3060Re: [EckankarSurvivorsAnonymous] Klemp Proves: Religion is Religion = Myth an...
- Dec 12, 2007
An apparent contrast between the Lemuria timelines
in Shariyat-Ki-Sugmad Book One vs. Book Two, IMO,
seems connected to the Hindu Yugas.
Book One mentions these Yugas in the first chapter.
It is in the 3rd chapter, however, that spells out the root
races of the Earth (including the Lemurian).
In The Doctrine of the Eck Marg chapter from Shariyat-
Ki-Sugmad, Book One, the root races appear to be more
or less referenced in accord with classic history. However,
it is not until the Shariyat-Ki-Sugmad, Book Two, until the
timeline for Lemuria appears in context to the four Yugas
from Hindu tradition.
What this does is pushes the timeline way, way back
in my opinion). Millions of years, in fact! And in Book 2
the Polarian race that included Adom & Ede appears to
get eclipsed by Lemuria "thought of as the Garden of
Eden" (The Records of the Kros - 1st page).
Here, in Book Two, it also alludes to the continent of
Lemuria sunk by earthquakes and tidal waves 50,000
"[....] These records tell us that the legendary paradise
of man, thought of as the Garden of Eden, was laid on the
lost continent of Lemuria which was sunk by earthquakes
and tidal waves fifty thousand years ago. [....]"
[The Shariyat-Ki- Sugmad, Book Two, Second Edition -
1988, p. 107]
Then, just so many pages later:
"[....] The Tretya Yuga, or Silver Age, came after the breakup
of the previous age, when Lemuria, by earthquakes and tidal
waves, went down under the seas. [....]"
[The Shariyat-Ki- Sugmad, Book Two, p. 113, Second Edition
Supposing that Lemuria didn't come to an end until 50,000
years ago (whatever), then obviously Lemuria could not have
gone "down under the seas" before the Silver Age began so
many million years ago.
The numbers just don't add up unless Lemuria survived the
first cataclysm millions of years ago (IMO).
I've seen lots of dates in various traditions/mythology's for
the Four Ages and/or the Four Root Races. I'm not saying
that I know for certain which ones are correct. The point for
joining this topic concerns what the teachings of Eckankar
appear to say about the topic, along with what are my own
opinions/observations and/or understanding about it based
upon further research.
The lesson I learn from looking at the stories from the
Shariyat is to take another look at what it illustrates for
ancient Earth history. (BTW, ancient history is a favored
topic of study for me. One that I've been looking at for a
number of years now.) I'm learning to ask myself where
the information came from really, because it's common
when writing about ancient history for writers to quote a
previous written source. The reason is that nothing else
remains in the way of a living eye witness account, so
all you have to go on is what exists as ancient ruins.
Now, of course, if there were a spiritual traveler or an
all-knowing master with access to the actual truth, one
would probably not expect to find such widely-differing
illustrations of fact. Especially not ones that have to be
corrected years later, unless somebody put down the
wrong information to begin with.
Forgive me for writing at lengh on this one, but the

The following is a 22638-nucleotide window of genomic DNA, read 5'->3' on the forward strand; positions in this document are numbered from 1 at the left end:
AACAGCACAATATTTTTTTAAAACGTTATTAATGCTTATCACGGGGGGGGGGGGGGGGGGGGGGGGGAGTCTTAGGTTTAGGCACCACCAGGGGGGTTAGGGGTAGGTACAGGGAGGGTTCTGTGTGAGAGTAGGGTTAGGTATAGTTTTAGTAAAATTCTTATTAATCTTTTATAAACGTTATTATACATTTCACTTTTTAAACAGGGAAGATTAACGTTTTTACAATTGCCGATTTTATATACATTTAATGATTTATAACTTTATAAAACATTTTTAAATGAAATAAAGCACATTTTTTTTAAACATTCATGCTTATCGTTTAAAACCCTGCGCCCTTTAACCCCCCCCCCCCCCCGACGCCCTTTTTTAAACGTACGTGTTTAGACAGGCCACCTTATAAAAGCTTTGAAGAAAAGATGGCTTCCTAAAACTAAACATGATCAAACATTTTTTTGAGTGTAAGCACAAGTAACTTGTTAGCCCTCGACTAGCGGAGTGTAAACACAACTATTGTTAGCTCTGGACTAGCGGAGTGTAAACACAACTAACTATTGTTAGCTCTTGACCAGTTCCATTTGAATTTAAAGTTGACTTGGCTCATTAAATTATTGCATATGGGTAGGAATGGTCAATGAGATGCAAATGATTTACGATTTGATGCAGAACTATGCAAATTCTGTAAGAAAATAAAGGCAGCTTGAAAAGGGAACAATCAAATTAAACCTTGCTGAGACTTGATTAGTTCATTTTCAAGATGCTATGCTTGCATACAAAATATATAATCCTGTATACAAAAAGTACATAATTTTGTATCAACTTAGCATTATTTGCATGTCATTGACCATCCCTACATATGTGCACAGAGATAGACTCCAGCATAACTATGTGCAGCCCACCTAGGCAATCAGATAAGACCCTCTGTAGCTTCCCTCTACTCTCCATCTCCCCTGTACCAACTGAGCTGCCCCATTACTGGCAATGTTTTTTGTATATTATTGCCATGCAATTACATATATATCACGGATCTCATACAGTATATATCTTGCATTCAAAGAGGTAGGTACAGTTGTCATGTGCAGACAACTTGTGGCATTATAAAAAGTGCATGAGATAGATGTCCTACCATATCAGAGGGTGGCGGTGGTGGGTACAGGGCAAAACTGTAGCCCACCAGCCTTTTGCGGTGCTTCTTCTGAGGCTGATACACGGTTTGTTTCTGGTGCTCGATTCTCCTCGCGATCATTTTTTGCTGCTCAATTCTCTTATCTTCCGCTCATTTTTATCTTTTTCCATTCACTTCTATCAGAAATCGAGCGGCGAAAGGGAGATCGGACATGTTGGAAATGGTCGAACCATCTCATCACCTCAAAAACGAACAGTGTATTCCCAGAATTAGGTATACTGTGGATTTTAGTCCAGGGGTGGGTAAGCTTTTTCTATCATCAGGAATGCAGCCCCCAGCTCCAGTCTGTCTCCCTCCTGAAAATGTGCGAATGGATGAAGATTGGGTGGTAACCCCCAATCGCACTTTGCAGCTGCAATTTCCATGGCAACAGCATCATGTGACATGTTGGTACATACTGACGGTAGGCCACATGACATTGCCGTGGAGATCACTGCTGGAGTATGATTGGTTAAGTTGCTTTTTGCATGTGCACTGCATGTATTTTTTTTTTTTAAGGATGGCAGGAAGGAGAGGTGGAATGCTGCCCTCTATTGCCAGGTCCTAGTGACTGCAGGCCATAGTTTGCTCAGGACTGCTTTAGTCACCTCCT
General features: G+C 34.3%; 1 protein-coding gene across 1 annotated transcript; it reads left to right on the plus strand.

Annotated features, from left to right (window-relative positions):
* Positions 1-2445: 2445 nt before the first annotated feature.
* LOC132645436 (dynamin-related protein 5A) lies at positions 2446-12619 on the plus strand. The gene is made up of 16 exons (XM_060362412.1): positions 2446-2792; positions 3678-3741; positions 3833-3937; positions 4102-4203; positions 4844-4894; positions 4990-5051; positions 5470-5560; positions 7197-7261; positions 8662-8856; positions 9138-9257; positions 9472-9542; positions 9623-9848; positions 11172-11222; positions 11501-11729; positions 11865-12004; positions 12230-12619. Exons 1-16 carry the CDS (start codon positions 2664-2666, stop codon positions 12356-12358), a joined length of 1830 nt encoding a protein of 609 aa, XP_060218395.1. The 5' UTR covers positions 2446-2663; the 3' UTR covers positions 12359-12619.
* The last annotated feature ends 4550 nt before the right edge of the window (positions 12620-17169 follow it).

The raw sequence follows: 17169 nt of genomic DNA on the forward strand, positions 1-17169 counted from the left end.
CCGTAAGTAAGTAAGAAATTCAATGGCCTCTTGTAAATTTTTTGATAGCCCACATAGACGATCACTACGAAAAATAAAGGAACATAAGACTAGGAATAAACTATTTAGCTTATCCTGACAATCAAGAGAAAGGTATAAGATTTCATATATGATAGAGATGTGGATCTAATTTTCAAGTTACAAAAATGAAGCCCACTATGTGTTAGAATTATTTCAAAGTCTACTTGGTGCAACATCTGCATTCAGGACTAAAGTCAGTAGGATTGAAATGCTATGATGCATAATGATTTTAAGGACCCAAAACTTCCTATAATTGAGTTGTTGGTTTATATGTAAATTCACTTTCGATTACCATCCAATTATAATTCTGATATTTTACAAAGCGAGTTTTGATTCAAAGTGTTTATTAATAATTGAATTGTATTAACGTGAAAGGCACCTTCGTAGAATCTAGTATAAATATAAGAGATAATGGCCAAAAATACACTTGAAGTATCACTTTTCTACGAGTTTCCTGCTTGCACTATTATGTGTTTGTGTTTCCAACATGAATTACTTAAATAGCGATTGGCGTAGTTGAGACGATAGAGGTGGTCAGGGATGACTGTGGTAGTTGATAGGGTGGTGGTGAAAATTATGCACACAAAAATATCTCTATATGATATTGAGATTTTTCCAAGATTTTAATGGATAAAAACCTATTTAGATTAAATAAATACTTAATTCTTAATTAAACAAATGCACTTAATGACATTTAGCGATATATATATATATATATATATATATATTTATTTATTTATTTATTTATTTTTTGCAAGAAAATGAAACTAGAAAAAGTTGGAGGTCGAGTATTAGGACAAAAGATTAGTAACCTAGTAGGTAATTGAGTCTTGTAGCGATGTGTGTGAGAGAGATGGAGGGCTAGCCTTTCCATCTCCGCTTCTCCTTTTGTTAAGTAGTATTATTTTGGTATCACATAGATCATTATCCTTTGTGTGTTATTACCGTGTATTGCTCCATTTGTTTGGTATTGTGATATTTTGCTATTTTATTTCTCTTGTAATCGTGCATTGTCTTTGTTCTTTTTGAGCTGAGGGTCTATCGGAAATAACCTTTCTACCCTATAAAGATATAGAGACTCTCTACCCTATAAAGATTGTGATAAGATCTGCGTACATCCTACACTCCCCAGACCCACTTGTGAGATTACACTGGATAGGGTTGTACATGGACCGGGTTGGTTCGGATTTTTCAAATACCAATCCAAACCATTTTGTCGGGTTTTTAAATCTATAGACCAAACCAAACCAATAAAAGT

subject is a personal favorite of exploration.
Over the years when I see questionable, conflicting
and hard to believe information about ancient history I
naturally want to begin looking at its composition. In
fact, the history of the composition of history, where
the one does not necessarily equate to the other, or
writing it down in a book does not necessarily make
something out to be automatically true. No matter
what the name of the alleged author which, again,
writing down a word does not necessarily make it
real in the sense of "historically true". Bugs Bunny
is a historical truth, but the historical truth of imag-
ination! He is an imaginary character!
In other words, animation depends on a living
being to animate the imaginary character. When
the animator of the character departs, all that is
left is the history of an animation. In other words,
records which can be played over and over again.
They will never amount to anything new, but will
play the same pictures over and over again just
as they were first composed. New animations
amount to a new animator, IMO, compared to
the older forms on record.
Much that I have seen in the way of ancient
history was the product of imagination. Myths
are a good example of imaginary history, IMO.
Sometimes its bits and pieces of actual events
recorded along with what somebody imagined
to be the whole story - because they simply
couldn't remember, or they never saw the rest
of it. The whole picture.
Again, I think this happens with ancient history
because the people who actually witnessed it are
gone. It's as if the "life" were gone out of it and all
that remained were so many inanimate objects.
Books, stories, legends and myths. IMO, we can
animate the remains, but can we bring back the
actual life of the previous witness? Can we bring
back Paul Twitchell and ask him to explain what
he meant, and why?
Well, how about the people who wrote ancient
history, but at the same time were removed from
it by hundreds, thousands, or millions of years?
Or how about those who weren't, but who were
I think we have to research, investigate, and
rediscover the truth for ourselves whenever the
truth appears obviously incredible. Future gen-
erations might even come to thank us for it. In
my opinion. (Especially if we ourselves happen
to become those future generations.)
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